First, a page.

How to Test Data Pipelines: Approaches, Tools, and Tips
If you’re in charge of maintaining a large set of data pipelines, how can you ensure that your data continues to meet expectations after every transformation? That’s where data quality testing comes in. Using a set of rules to check if the data conforms to certain requirements, data tests are implemented throughout a data pipeline, […]
If you’re in charge of maintaining a large set of data pipelines, how can you ensure that your data continues to meet expectations after every transformation? That’s where data quality testing comes in. Using a set of rules to check if the data conforms to certain requirements, data tests are implemented throughout a data pipeline, from the ingestion point to the destination.
This blog post elaborates on three approaches to testing data pipelines, gives an overview of data testing tools, and makes the case for using a data observability tool to detect the issues your tests didn’t account for.
Three Approaches to Data Testing
1. Validate the data after a pipeline has run
In this approach, tests don’t run in the intermediate stages of a data pipeline, rather a test solely checks if the fully processed data matches established business rules. This is the most cost-effective solution for detecting data quality issues, but running tests solely at the data destination has a set of drawbacks that range from tedious to downright disastrous.
First, it’s impossible to detect data quality issues early on, so data pipelines can break when one transformation’s output doesn’t match the next step’s input criteria. Take the example of one transformational step that converts a Unix timestamp to a date, while the next step changes notation from dd/MM/yyyy to yyyy-MM-dd. If the first step produces something erroneous, the second step will fail and most likely throw an error.
It’s also worth considering that there are no tests to flag the root cause of a data error, as data pipelines are more or less a black box. Consequently, debugging is challenging when something breaks or produces unexpected results.
2. Validate data from data source to destination
In this approach, the solution is to set up tests throughout the pipeline, in multiple steps, often spanning various technologies and stakeholders. Although time-intensive, this approach makes tracking down any data quality issues much easier.
Be aware it can also be costly if your organization uses legacy technology (like traditional ETL tools) which don’t scale and require a large team of engineering to maintain your validation rules overtime. If you are moving to a modern data architecture, it is time also update your data testing and validation tools.
3. Validate data as a synthesis of the previous two
If you’re using a modern cloud-based data warehouse like BigQuery, Snowflake, or Redshift, or a data lakehouse like Delta Lake, both raw and production data exist in a single data warehouse. Consequently, the data can also be transformed in that same technology. This new paradigm, known as ELT, has led to organizations embedding tests directly in their data modeling efforts.
This ELT approach offers more benefits. First of all, data tests can be configured with a single tool. Second, it provides you the liberty of embedding data tests in the processed code or configuring them in the orchestration tool. Finally, because of this high degree of centralization of data tests, they can be set up in a declarative manner. When upstream changes occur, you don’t need to go through swaths of code to find the right place to implement new tests. On the contrary, it’s done by adding a line in a configuration file.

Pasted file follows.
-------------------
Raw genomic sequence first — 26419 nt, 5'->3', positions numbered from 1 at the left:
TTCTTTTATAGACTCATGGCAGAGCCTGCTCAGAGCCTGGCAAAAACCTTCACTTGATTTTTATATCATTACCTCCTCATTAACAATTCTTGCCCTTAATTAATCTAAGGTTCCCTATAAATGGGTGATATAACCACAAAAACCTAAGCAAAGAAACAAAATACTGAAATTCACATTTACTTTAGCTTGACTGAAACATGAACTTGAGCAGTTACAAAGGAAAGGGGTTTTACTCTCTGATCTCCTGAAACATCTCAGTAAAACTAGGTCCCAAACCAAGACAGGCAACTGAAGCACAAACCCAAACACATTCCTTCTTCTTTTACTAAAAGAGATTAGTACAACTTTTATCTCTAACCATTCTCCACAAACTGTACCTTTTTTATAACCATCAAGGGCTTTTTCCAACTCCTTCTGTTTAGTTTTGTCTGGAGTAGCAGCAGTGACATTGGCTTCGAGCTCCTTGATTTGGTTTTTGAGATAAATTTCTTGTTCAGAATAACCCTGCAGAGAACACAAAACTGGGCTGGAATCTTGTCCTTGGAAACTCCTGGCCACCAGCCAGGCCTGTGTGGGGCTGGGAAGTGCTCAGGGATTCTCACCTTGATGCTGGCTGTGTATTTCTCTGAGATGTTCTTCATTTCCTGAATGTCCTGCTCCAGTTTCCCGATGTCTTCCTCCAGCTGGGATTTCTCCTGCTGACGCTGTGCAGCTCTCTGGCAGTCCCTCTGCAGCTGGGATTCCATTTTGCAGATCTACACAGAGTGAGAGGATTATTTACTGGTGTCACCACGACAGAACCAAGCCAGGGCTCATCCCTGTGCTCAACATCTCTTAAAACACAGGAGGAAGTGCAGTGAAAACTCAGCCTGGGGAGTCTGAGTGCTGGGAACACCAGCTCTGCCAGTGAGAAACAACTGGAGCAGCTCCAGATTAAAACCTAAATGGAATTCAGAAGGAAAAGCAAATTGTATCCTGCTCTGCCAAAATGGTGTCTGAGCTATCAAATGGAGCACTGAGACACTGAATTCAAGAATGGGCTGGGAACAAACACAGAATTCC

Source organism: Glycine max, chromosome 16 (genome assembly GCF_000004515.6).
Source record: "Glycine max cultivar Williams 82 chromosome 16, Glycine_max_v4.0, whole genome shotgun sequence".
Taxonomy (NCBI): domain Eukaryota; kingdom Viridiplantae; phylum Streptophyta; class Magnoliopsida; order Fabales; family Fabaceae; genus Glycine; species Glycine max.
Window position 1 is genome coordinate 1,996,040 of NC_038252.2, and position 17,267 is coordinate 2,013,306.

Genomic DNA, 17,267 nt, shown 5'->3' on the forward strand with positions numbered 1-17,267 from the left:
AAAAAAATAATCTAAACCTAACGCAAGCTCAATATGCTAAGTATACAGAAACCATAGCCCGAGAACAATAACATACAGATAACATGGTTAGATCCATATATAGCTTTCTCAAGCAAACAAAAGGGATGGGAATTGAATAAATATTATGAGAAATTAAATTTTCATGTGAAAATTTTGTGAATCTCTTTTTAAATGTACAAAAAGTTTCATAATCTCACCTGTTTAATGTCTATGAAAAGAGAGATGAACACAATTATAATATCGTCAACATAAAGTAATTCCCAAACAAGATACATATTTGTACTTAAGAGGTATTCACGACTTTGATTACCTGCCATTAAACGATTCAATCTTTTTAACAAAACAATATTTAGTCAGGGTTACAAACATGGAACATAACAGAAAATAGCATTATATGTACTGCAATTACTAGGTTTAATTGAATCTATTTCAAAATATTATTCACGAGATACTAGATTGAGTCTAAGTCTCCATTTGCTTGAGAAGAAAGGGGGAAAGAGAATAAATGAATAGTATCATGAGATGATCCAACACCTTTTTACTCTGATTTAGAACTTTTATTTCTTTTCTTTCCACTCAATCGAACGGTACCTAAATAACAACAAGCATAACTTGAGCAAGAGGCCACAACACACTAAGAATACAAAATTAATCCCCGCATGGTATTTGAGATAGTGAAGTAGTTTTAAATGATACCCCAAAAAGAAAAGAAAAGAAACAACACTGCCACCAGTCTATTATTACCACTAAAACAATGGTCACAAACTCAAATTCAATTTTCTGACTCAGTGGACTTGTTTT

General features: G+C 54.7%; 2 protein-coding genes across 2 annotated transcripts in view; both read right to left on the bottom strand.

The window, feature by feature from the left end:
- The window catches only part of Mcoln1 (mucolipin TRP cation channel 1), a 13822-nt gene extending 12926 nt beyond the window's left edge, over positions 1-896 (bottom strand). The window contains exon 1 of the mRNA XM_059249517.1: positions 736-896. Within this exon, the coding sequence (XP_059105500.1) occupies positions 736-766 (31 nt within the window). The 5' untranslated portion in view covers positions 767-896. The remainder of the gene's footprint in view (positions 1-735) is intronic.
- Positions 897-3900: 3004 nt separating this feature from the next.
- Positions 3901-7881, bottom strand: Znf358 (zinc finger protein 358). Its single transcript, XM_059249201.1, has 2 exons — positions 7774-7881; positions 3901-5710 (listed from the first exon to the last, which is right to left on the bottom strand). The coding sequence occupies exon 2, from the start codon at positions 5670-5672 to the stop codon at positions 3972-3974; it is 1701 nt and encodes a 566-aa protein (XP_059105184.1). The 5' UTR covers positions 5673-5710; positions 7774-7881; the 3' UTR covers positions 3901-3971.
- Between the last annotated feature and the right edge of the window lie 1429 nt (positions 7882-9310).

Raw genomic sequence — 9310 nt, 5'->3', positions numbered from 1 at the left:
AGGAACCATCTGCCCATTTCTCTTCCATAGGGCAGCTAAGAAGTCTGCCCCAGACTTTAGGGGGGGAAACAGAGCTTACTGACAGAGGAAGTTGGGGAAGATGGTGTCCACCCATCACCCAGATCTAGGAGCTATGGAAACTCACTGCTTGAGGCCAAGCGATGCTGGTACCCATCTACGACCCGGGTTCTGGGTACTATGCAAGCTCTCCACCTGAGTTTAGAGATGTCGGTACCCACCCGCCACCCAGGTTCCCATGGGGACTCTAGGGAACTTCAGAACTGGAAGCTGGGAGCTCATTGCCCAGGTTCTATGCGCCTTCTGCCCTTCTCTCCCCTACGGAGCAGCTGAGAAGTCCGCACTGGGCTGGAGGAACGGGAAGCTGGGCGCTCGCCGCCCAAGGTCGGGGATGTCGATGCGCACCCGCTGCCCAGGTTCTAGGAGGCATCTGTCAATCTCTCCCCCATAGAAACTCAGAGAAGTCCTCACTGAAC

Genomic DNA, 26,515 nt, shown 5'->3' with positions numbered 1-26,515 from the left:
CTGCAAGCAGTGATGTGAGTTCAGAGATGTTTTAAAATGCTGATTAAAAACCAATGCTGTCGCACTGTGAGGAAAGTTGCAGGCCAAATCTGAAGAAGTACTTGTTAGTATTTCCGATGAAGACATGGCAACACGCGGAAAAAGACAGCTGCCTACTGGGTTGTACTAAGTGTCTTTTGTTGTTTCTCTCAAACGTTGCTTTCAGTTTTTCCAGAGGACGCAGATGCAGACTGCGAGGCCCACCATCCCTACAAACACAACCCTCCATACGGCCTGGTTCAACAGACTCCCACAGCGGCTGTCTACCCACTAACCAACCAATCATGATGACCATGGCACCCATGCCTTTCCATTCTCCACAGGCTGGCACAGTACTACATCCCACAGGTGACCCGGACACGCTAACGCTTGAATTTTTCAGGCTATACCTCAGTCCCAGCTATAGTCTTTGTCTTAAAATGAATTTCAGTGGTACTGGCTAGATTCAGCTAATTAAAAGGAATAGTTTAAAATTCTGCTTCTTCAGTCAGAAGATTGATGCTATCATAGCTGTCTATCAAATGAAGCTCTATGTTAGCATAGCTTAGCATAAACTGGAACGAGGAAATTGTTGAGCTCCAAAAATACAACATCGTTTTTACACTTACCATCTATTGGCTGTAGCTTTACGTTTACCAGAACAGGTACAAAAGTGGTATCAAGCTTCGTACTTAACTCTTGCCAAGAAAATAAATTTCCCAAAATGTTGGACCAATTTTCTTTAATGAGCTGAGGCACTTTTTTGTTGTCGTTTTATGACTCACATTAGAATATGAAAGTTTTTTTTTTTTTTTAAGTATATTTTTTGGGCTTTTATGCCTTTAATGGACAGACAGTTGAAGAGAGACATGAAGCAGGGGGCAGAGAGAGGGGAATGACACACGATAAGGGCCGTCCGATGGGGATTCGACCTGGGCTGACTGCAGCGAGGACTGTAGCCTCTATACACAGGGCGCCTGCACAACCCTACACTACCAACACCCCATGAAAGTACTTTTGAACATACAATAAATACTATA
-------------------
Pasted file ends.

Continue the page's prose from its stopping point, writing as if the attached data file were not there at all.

Data Testing Tools
There are many ways to set up data tests. A homebrew solution would be to set up try-catch statements or assertions that check the data for certain properties. However, this isn’t standardized or resilient. That’s why many vendors have come up with scalable solutions, including dbt, Great Expectations, Soda, and Deequ. A brief overview of data testing tools:
- When you manage a modern data stack, there’s a good chance you’re also using dbt. This community darling, offered as commercial open source, has a built-in test module.
- A popular tool for implementing tests in Python is Great Expectations. It offers four different ways of implementing out-of-the-box or custom tests. Like dbt, it has an open source and commercial offering.
- Soda, another commercial open source tool, comes with testing capabilities that are in line with Great Expectations’ features. The difference is that Soda is a broader data reliability engineering solution that also encompasses data monitoring.
- When working with Spark, all your data is processed as a Spark DataFrame at some point. Deequ offers a simple way to implement tests and metrics on Spark DataFrames. The best thing is that it doesn’t have to process a whole data set when a test reruns. It caches the previous results and modifies it.
Data Observability Tools Make it Even Easier to Test Data Pipelines
Implementing data testing in an end-to-end manner can be a daunting task. While you could figure out how to read and interact with each systems’ dialect and implement testing frameworks across each step of your pipeline by using open source technology, instead many organizations today find it easier to embed a data observability tool.
Telmai is a no-code data observability tool that has out-of-the-box integrations with various databases, data lakes, and data warehouses. Plug it in anywhere in your data pipeline to help you test data at ingest, in your data warehouse, and anywhere in between. Simple, fast, and SOC 2 type 2 compliant, Telmai automatically produces alerts when your data drifts and offers the tools to perform root cause analysis quickly. To learn more, sign up for a free starter account.
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